Though the sensor in the OM-D E-M5 Mk III is clearly not radically new (no dual pixel AF or BSI) it seems to be at least slightly different from the one in the E-M1 II; maybe it is the same variant as in the E-M1X.

I conclude this because the current Sony sensor product list https://www.sony-semicon.co.jp/e/products/IS/camera/product.html has two 20MP 4/3" sensors and neither fits the E-M1 Mk II.
- The IMX272 seems to be from 2018: it is marked as new on this 2018 page, and its product information sheet is version 1.0 and copyright 2018, too late for the E-M1 Mk II which is from 2016.
- The IMX269 does not fit either as it does not support the 60FPS mode that the E-M1 Mk II has.

Or it could just be that the IMX272 was only put in the product catalog in 2018, after a period of Olympus exclusivity. (Note that Sony had an investment in Olympus at that time, though it has sold it since for a nice profit.)

The new m5 body has cross-type OSPDAF, same as m1.  Sony sensors have only vertical line OSPDAF, AFAIK.
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armand

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Re: E-M5 iii
« Reply #33 on: October 21, 2019, 07:12:57 pm »

Not debating the quality but reach is about the same: the ratio of maximum focal lengths is very close to the ratio of pixel pitch (3.3. µm vs 4.35 µm), so cropping to 20MP from the Z7 @ 70mm covers about the same angular FOV as the E-M5 III at 50mm.

I like to measure reach roughly with a "magnification ratio" of (focal length)/(pixel pitch); it is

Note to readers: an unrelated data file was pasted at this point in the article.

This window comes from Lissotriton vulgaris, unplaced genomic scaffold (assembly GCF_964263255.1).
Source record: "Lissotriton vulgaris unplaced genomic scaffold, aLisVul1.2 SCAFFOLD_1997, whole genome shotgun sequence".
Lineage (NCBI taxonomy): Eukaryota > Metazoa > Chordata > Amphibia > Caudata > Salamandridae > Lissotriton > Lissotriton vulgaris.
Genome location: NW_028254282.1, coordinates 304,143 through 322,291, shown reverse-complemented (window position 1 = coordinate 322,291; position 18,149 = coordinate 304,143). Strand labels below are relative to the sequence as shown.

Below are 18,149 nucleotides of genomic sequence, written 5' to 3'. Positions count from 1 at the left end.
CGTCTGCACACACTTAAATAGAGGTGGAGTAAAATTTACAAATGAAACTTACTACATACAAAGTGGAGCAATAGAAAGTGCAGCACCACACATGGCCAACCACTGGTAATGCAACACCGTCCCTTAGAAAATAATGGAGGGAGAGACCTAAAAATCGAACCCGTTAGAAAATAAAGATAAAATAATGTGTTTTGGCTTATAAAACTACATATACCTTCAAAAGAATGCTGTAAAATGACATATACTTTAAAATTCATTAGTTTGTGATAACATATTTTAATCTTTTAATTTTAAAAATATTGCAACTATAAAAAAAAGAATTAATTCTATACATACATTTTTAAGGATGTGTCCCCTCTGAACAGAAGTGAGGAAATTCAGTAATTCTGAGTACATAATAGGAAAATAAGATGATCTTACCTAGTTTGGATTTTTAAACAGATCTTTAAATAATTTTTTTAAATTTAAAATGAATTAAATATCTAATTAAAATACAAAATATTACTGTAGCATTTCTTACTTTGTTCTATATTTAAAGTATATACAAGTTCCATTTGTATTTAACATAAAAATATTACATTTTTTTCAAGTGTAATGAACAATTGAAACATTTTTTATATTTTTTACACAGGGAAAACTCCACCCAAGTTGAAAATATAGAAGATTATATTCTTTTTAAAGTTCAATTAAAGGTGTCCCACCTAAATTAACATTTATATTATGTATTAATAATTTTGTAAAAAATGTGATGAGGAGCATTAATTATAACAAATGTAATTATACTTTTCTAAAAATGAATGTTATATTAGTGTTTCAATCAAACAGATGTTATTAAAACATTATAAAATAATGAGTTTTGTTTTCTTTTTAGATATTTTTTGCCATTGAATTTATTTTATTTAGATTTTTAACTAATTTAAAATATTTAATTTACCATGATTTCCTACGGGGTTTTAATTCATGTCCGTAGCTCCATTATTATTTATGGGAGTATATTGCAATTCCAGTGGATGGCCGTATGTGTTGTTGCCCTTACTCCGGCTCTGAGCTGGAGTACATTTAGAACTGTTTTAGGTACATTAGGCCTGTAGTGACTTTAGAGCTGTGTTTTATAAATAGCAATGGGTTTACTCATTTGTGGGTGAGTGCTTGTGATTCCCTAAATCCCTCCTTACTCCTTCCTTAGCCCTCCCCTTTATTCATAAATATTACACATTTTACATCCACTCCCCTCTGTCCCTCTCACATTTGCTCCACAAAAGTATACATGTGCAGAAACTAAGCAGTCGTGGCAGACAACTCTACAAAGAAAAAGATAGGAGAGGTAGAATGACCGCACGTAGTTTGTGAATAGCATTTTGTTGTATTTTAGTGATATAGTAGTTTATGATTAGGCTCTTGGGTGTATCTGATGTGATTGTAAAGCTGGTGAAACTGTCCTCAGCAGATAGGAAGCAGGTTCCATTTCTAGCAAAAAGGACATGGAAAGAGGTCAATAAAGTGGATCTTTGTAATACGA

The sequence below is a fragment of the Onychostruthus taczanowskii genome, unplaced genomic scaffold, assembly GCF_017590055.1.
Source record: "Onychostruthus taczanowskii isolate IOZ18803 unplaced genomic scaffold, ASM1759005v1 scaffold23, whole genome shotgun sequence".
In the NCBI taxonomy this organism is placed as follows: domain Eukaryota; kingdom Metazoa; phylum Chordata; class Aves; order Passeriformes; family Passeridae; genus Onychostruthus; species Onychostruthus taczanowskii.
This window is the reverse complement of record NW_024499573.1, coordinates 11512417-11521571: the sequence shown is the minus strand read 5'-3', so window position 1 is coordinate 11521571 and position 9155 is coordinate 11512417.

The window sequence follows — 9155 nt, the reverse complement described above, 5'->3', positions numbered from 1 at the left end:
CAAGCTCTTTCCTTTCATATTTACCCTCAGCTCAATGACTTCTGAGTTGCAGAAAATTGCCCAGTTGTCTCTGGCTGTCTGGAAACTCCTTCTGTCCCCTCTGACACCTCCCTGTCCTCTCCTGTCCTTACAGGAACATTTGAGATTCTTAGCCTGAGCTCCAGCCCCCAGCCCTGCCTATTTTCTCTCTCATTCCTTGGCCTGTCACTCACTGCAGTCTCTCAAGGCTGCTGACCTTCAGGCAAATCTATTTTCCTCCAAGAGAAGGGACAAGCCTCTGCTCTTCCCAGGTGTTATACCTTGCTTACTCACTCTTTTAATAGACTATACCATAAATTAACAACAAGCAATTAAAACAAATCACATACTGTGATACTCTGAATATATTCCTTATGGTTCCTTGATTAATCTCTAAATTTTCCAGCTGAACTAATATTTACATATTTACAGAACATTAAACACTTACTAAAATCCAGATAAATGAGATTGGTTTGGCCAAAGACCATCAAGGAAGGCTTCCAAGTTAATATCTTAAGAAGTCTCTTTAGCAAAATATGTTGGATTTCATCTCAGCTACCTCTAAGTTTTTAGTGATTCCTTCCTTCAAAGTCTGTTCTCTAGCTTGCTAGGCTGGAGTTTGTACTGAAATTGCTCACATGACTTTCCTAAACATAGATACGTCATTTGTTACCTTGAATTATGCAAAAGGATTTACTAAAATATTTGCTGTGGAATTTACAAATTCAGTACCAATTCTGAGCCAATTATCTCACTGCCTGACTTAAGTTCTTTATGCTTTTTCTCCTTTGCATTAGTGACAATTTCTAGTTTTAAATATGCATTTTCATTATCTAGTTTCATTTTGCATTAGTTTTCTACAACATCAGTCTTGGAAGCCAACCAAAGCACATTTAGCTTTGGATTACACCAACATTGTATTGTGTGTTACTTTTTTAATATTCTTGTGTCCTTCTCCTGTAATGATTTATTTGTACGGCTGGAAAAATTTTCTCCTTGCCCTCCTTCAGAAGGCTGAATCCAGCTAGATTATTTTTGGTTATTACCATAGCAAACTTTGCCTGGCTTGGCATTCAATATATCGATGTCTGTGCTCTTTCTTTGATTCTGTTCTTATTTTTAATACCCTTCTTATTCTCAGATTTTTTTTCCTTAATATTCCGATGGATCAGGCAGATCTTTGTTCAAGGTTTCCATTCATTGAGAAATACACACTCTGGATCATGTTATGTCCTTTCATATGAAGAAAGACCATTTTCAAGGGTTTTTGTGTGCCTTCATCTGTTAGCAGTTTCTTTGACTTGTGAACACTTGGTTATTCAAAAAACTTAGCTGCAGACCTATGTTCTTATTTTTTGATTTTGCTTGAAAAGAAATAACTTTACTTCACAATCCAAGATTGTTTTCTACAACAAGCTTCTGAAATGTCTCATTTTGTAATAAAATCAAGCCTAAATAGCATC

50mm/3.3µm = 15,151 for the E-M5 @ 50mm
70mm/4.35µm = 16,091 for the Z7 @ 70mm
And by the way, for the more similarly priced Z6, it is
70mm/5.94 = 11,785

But of course if more reach is needed, there are options on both sides:
- the Panasonic 12-60/3.5-5.6, 12-60/2.8-4 and 14-140/3.5-5.6, and the Olympus 12-100/4, 14-150/4-5.6, 12-200/4-6.3 for MFT, [UPDATED list],
- a 24-105 and 24-200 on the Z mount lens roadmap;
all kinds of size/weight/reach/speed/price trade=offs, so comparing one particular pair of lenses falls far short of telling the whole story.

UPDATE: the above comparison is perhaps unfair because it omits the great array of F-Mount lenses usable by adding the FTZ adaptor, at the cost of US$250 and 135g

I agree that the Z7 doesn’t have much more reach but I was replying to this:
Quote
So starting at 636g for E-M5+12-50, already with more reach that that Z7 + 24-70/4 [1175g]

And while the reach is similar the quality is something else, there is no comparison between the sensors. For many conditions it doesn’t matter, for landscape at wider focal ranges it gives you more options.

So far, for hiking and travel, I used 1” (RX100 i and RX10 iv), m43 (E-M5ii with 12-40 F2.8 or 12-100 F4), APS-C (Fuji X-T1/2 with 10-24 F4, 18-55 F2.8-4, 55-200 and various primes) and full frame (Z7 with 24-70 F4, occasionally D750 with 24-120 F4 and other lenses). There is no clear choice between them, it depends on how far you have to go with them, space available, what kind of shooting you expect, and most importantly what compromises you are willing to make.

Alan Klein

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Re: E-M5 iii
« Reply #34 on: October 21, 2019, 07:35:39 pm »

I agree that the Z7 doesn’t have much more reach but I was replying to this:
And while the reach is similar the quality is something else, there is no comparison between the sensors. For many conditions it doesn’t matter, for landscape at wider focal ranges it gives you more options.